Keep Funds in Canada

THE FAULT with hoarding is that the buried talent yields nothing. This hoarding tendency is one of the obstacles to economic recovery. What is needed are confidence and investment of idle funds, according to accredited authorities.

Purchase of commodities places the buyer in the position of having to keep the goods from depreciating. This is not always convenient. And in many cases, this time factor in connection with commodity investments makes them unsatisfactory to the average individual.

Investment in stocks is widely advocated as a guard against inflation. But shares of organizations like public utility companies would perhaps not benefit the holder much in the event of inflation because, rates being more or less fixed, the utility might not be able to take advantage of the inflation to get more money for its services. There is the added difficulty in stock investments of trying to keep them from going bad. For a comparatively short period, however, shares in successful organizations producing and marketing commodities might afford some protection against inflation.

Investment in properties or other material assets may mean inconvenience to the investor. Nevertheless, such a policy might

ensure the owner of having land from which to produce his food, a home to live in or a rentable property, no matter what happened. But after all, what is this but ordinary investment, except that the investor in these cases may be tending to use his funds to buy a share in various ventures instead of lending his money?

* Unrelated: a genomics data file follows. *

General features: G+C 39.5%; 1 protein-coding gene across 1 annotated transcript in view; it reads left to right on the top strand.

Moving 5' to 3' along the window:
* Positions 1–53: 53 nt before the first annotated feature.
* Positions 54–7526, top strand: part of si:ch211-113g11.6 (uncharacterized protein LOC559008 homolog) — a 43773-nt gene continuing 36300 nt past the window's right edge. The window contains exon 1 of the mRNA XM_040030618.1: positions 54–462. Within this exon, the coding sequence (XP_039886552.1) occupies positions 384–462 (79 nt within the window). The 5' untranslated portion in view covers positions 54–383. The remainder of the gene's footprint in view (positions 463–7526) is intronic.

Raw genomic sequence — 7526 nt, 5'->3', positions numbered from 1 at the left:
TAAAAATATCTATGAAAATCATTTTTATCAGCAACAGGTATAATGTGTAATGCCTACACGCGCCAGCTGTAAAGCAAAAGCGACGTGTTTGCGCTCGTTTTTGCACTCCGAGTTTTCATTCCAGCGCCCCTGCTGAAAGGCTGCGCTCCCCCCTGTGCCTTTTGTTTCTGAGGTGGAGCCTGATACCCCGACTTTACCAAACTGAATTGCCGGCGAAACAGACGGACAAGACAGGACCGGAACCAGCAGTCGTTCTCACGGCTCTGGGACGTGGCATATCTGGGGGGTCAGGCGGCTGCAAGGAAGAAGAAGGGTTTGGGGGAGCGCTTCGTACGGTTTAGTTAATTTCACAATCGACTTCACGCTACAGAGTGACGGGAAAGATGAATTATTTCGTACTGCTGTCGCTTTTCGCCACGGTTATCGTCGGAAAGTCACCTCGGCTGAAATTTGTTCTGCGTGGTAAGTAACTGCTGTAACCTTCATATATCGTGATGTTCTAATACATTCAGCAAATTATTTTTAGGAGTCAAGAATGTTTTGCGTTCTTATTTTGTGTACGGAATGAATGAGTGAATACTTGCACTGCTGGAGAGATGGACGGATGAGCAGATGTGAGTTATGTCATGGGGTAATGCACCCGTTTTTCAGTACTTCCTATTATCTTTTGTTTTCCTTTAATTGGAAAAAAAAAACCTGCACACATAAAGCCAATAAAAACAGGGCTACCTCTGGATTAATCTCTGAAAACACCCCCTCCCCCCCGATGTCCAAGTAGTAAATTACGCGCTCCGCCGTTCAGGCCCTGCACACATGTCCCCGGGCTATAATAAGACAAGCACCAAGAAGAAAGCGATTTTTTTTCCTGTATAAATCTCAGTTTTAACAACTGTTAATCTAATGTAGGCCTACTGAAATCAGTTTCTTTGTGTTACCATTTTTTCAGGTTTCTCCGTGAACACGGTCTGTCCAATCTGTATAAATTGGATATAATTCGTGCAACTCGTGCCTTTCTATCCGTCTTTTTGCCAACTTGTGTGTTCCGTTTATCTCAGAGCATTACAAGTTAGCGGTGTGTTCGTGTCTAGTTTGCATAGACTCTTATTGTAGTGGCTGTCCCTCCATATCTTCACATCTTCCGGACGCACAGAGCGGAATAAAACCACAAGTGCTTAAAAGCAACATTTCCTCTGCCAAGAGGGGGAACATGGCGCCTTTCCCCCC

To conclude, there is so much world-wide unsettlement that the Canadian with funds to invest should keep his funds in Canada if he intends to live in Canada all his life. So far there is no immediate danger threatening Canadian money and credit which does not threaten the money and credit of other countries in equal or greater measure. He has, as well, the great investment advantage of having his money readily accessible and of understanding the securities, banks, trust companies and properties with which he decides to entrust it.

In Canada he would do well to stay by the old maxims of savings and sound investment. | He should leave to the specialist speculation j in commodities with the object of avoiding I inflation, because there he will meet new and unaccustomed dangers. He can avoid the worst results of increasing prices by investing equally in fixed income securities of first grade and common stocks of companies which can adjust prices of products rapidly to changing conditions. If prices went down, his bonds would gain what his stocks lost, and if prices went up, his stocks would gain what his bonds lost.

Price rises which are not deliberately engineered have the most hope of holding their own. There are many economists who contend that much more is to be gained for the individual and society at large if an attempt is made to stabilize at the present j lower level of prices than by an imposing j but questionable attempt to regain the 1926 level.

Even if that be attained, the moment stability of currency and credit is established —if it can be—the working of potential supply and effective demand would begin to start changes in price levels again. The only advantage would be in a wholesale removal of wealth from creditor to debtor, but even that would not be constant necessarily. ! The holder of long-term securities might see such a period come and go, and still get at maturity that value in currency which he had expected when he invested.

In the meantime, let him avoid securities j of governments, provinces and municipali; ties which embark on extensive schemes beyond their means; of companies which are not soundly conducted and financed. He has to be careful, but the old order has not yet passed away in Canada and the old rules still hold out most hope.